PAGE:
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Praying for Health: Study Stirs Debate

Researchers Try to Test the Power of Prayer on Surgery Patients
By
WebMD Health News
Reviewed by Louise Chang, MD

March 31, 2006 -- In the largest study of its kind, a group of researchers presented data that are sure to stir debate about a long-held spiritual tradition: praying for the sick.

The study examined the effects of intercessory or "distant" prayer -- prayer provided on another's behalf -- on heart bypass surgery patients. It appears in this month's issue of American Heart Journal.

"Prayer had a neutral effect" on the patients' overall outcomes, researcher Charles Bethea, MD, with the Oklahoma Heart Institute in Oklahoma City, said in a news conference.

Knowledge of Prayer

However, knowing that someone would pray for you seemed to have a negative effect on complication rates. Patients that were certain that others would pray for them had a higher rate of complications than patients who were uncertain but did receive prayer.

Patients who were uncertain whether anyone was praying for them had similar complication rates -- regardless of whether they received prayer or not.

Those who were certain they were being prayed for "had an unexpectedly high complication rate," Bethea says. "This aspect of awareness needs further study ... such a significant finding begs for more evaluation."

"The reality of this study is that the group they thought would do the best actually did worse," says Mitchell Krucoff, MD, a cardiovascular specialist at Duke University School of Medicine who was not involved in the study. Krucoff has conducted his own studies of prayerstudies of prayer.

"It may be that it was the effect of the prayer itself," Krucoff tells WebMD. "Or it could be that the Lord works in mysterious ways, and what we think of as a negative outcome is really a good outcome in the larger picture -- that which doesn't kill us makes us stronger."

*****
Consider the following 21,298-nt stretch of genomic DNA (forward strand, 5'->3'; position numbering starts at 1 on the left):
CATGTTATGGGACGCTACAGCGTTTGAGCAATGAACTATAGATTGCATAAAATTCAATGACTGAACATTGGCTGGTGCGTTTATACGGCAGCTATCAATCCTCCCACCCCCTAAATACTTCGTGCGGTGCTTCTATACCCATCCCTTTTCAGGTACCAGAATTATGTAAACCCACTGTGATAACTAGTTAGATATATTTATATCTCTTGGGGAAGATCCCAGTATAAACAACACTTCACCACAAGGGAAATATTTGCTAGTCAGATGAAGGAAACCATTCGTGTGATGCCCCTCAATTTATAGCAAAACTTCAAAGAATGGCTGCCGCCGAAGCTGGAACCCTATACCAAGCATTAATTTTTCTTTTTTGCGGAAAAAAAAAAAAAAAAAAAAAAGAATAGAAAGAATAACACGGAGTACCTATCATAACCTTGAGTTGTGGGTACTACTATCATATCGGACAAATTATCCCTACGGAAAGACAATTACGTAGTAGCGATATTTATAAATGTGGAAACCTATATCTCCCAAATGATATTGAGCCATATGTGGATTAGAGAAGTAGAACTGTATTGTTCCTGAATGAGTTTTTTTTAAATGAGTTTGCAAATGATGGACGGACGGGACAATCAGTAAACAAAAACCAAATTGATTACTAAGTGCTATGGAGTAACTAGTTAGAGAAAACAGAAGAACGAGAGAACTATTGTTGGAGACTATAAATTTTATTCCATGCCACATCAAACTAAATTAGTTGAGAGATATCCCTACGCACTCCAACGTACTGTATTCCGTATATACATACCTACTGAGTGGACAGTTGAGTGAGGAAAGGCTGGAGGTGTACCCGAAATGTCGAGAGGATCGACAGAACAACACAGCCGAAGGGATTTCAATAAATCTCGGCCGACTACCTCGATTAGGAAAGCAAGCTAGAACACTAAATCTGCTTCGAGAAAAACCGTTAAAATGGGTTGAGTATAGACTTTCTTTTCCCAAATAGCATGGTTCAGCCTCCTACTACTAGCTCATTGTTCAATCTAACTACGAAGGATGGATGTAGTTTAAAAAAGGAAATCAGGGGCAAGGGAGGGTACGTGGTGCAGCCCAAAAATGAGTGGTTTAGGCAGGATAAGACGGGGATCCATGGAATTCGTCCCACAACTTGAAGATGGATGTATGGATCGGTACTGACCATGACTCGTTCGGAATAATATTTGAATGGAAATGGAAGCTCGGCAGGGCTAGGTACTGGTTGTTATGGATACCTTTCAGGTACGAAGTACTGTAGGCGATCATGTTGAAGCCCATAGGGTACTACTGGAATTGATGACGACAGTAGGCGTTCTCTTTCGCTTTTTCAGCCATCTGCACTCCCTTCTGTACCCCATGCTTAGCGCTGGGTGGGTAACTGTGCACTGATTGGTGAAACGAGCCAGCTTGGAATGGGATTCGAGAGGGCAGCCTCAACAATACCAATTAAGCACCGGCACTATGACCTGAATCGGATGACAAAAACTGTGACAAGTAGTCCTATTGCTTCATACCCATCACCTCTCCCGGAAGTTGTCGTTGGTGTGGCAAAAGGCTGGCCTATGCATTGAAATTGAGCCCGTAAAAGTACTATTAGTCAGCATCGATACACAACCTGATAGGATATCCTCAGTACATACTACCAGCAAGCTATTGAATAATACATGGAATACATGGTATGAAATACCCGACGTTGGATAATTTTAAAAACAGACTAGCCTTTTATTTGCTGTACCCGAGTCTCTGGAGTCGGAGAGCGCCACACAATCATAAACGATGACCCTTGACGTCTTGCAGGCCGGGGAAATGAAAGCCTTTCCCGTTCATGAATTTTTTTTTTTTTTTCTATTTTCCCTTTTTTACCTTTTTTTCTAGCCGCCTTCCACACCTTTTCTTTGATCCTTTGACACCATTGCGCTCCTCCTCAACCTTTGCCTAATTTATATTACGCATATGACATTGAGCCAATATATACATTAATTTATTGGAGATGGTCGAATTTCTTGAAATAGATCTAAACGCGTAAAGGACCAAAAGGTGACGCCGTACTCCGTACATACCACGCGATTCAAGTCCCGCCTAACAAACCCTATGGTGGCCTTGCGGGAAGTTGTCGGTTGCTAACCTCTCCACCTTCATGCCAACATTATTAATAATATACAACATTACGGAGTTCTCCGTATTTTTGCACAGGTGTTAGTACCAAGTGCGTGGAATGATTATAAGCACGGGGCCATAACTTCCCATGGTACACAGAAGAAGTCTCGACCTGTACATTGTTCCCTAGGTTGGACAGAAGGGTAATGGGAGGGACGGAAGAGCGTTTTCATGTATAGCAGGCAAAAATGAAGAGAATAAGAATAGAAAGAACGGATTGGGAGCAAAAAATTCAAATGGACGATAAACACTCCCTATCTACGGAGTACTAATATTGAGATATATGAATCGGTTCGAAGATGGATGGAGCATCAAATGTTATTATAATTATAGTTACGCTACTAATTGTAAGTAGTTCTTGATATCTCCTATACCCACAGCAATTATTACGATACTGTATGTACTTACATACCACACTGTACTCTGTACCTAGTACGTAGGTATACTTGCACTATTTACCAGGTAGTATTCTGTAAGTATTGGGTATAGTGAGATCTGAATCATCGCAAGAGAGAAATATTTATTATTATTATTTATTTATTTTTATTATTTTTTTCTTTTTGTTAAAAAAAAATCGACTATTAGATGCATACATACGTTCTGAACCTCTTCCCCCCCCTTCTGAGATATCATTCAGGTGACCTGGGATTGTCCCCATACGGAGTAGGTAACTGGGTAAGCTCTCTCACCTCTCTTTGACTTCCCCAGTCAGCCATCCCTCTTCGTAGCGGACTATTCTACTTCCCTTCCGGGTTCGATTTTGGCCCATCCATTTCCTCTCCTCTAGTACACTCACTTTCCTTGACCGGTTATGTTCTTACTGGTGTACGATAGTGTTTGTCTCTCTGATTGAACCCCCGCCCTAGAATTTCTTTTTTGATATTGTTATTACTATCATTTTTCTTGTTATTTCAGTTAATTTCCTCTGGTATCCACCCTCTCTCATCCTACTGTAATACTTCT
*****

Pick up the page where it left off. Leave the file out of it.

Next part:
However, stress could have been the cause, he says. "Think about it, the night before surgery they were told about the prayer therapy, then asked not to tell anyone. They were going into major heart surgery -- yet they knew something they could not mention to anyone."

"It's possible that knowledge about the prayer might have induced a form of performance anxiety in the patients, or made them feel doubtful about their outcome," Bethea says. "They may have wondered, 'Am I so sick that they had to call in the prayer team?'"

Examining Prayer's Effects

Over the past decade, a number of studies have looked at this issue - whether intercessory prayer can affect a heart surgery patient's recovery.

"Mind-body studies like these are to understand how stress affects the disease state and how we might use therapies to counteract stress," says researcher Herbert Benson, MD, founder and director of the Mind/Body Institute in Boston and a professor at Harvard Medical School.

"This study might be opening doors to the positive and negative effects of mind-body interactions," Benson says.

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